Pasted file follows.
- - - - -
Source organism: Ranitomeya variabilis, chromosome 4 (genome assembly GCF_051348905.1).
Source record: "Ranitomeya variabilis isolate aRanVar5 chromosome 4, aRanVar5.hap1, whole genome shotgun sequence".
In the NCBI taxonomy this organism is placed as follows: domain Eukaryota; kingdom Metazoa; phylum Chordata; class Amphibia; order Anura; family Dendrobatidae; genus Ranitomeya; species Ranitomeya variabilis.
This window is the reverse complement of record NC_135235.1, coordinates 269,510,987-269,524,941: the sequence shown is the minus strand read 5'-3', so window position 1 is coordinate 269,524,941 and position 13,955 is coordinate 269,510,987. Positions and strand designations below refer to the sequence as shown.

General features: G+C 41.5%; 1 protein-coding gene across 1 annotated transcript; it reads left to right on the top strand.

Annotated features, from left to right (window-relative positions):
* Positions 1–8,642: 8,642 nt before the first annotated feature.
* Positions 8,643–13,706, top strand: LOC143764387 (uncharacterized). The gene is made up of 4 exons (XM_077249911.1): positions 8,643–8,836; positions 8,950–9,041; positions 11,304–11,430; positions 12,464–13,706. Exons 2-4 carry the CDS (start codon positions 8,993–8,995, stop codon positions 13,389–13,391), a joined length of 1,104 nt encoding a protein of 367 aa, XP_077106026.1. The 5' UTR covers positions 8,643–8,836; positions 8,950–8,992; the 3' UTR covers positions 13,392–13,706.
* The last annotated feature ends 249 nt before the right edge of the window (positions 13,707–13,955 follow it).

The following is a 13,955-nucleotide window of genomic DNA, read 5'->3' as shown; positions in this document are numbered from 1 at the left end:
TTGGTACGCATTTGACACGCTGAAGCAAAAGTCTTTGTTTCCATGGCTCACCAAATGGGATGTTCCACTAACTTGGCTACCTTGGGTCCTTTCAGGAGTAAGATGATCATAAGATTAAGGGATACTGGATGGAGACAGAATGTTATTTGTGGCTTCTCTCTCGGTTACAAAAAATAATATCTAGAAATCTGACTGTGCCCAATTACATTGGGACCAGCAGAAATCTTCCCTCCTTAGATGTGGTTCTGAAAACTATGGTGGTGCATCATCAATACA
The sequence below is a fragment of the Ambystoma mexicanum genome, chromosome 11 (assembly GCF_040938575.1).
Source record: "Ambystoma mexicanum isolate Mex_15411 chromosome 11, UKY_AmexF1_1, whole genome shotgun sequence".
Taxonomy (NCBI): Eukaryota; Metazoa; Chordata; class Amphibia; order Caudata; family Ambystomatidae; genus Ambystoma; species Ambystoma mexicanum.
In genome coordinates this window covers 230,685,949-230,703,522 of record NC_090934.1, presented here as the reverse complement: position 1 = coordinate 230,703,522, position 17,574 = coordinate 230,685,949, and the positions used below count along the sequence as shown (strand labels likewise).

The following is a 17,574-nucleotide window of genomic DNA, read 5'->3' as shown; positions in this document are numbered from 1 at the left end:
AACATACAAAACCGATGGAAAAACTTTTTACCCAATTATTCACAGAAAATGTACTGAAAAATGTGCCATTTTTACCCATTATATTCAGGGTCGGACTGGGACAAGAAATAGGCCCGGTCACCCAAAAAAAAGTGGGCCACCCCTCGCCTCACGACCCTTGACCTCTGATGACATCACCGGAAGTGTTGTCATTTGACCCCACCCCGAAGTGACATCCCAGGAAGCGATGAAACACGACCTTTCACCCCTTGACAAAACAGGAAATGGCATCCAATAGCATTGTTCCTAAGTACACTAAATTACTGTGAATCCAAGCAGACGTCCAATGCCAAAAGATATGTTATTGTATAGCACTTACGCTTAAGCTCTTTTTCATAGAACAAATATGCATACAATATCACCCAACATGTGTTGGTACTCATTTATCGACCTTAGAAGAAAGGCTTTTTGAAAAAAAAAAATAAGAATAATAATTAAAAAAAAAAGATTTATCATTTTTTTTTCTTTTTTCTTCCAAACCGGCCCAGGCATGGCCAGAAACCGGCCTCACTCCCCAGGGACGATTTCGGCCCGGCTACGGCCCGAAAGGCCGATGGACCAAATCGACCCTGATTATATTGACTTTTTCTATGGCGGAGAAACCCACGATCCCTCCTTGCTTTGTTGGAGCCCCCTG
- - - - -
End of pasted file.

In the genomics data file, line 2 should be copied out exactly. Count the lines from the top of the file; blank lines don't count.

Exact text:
Source record: "Ranitomeya variabilis isolate aRanVar5 chromosome 4, aRanVar5.hap1, whole genome shotgun sequence".